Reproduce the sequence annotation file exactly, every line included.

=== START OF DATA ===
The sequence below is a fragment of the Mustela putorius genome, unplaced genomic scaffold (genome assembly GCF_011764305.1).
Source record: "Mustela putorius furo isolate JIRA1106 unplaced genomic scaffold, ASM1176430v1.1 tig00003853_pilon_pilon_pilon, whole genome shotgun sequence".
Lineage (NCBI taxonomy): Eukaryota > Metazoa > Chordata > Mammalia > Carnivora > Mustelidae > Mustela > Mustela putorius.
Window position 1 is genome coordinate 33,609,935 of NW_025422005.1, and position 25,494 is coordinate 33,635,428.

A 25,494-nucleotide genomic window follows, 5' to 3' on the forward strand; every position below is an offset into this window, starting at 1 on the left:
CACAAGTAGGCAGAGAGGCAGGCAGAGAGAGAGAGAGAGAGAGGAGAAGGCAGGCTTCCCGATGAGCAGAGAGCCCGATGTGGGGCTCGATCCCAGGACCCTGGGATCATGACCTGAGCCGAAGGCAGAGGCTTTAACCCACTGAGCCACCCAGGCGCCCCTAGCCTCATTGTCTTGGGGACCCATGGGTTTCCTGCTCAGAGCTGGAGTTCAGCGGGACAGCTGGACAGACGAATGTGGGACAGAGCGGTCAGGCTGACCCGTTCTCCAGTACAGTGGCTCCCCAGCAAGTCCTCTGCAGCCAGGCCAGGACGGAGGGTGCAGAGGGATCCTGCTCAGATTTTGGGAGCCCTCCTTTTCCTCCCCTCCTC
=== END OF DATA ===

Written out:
The sequence below is a fragment of the Mustela putorius genome, unplaced genomic scaffold (genome assembly GCF_011764305.1).
Source record: "Mustela putorius furo isolate JIRA1106 unplaced genomic scaffold, ASM1176430v1.1 tig00003853_pilon_pilon_pilon, whole genome shotgun sequence".
Lineage (NCBI taxonomy): Eukaryota > Metazoa > Chordata > Mammalia > Carnivora > Mustelidae > Mustela > Mustela putorius.
Window position 1 is genome coordinate 33,609,935 of NW_025422005.1, and position 25,494 is coordinate 33,635,428.

A 25,494-nucleotide genomic window follows, 5' to 3' on the forward strand; every position below is an offset into this window, starting at 1 on the left:
CACAAGTAGGCAGAGAGGCAGGCAGAGAGAGAGAGAGAGAGAGGAGAAGGCAGGCTTCCCGATGAGCAGAGAGCCCGATGTGGGGCTCGATCCCAGGACCCTGGGATCATGACCTGAGCCGAAGGCAGAGGCTTTAACCCACTGAGCCACCCAGGCGCCCCTAGCCTCATTGTCTTGGGGACCCATGGGTTTCCTGCTCAGAGCTGGAGTTCAGCGGGACAGCTGGACAGACGAATGTGGGACAGAGCGGTCAGGCTGACCCGTTCTCCAGTACAGTGGCTCCCCAGCAAGTCCTCTGCAGCCAGGCCAGGACGGAGGGTGCAGAGGGATCCTGCTCAGATTTTGGGAGCCCTCCTTTTCCTCCCCTCCTC